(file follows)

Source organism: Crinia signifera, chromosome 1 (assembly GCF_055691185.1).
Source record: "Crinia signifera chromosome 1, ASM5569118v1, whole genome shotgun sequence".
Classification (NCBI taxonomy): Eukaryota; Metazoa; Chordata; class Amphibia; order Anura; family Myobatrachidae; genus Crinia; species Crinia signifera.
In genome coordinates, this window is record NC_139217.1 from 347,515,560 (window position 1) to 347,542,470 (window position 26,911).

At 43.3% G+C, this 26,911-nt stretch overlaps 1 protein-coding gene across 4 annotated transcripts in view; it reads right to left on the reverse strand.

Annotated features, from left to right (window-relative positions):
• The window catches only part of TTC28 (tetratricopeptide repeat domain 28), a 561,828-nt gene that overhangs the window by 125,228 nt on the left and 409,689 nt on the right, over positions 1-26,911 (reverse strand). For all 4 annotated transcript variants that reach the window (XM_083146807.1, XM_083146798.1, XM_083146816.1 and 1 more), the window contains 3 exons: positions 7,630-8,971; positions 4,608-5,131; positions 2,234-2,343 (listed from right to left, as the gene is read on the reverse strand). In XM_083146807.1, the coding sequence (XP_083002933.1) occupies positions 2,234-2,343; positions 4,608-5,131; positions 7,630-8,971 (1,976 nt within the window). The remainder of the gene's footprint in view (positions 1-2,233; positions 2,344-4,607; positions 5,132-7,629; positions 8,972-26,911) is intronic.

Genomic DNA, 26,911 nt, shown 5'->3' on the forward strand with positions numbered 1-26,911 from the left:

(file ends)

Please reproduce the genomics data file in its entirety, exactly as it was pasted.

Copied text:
Source organism: Crinia signifera, chromosome 1 (assembly GCF_055691185.1).
Source record: "Crinia signifera chromosome 1, ASM5569118v1, whole genome shotgun sequence".
Classification (NCBI taxonomy): Eukaryota; Metazoa; Chordata; class Amphibia; order Anura; family Myobatrachidae; genus Crinia; species Crinia signifera.
In genome coordinates, this window is record NC_139217.1 from 347,515,560 (window position 1) to 347,542,470 (window position 26,911).

At 43.3% G+C, this 26,911-nt stretch overlaps 1 protein-coding gene across 4 annotated transcripts in view; it reads right to left on the reverse strand.

Annotated features, from left to right (window-relative positions):
• The window catches only part of TTC28 (tetratricopeptide repeat domain 28), a 561,828-nt gene that overhangs the window by 125,228 nt on the left and 409,689 nt on the right, over positions 1-26,911 (reverse strand). For all 4 annotated transcript variants that reach the window (XM_083146807.1, XM_083146798.1, XM_083146816.1 and 1 more), the window contains 3 exons: positions 7,630-8,971; positions 4,608-5,131; positions 2,234-2,343 (listed from right to left, as the gene is read on the reverse strand). In XM_083146807.1, the coding sequence (XP_083002933.1) occupies positions 2,234-2,343; positions 4,608-5,131; positions 7,630-8,971 (1,976 nt within the window). The remainder of the gene's footprint in view (positions 1-2,233; positions 2,344-4,607; positions 5,132-7,629; positions 8,972-26,911) is intronic.

Genomic DNA, 26,911 nt, shown 5'->3' on the forward strand with positions numbered 1-26,911 from the left: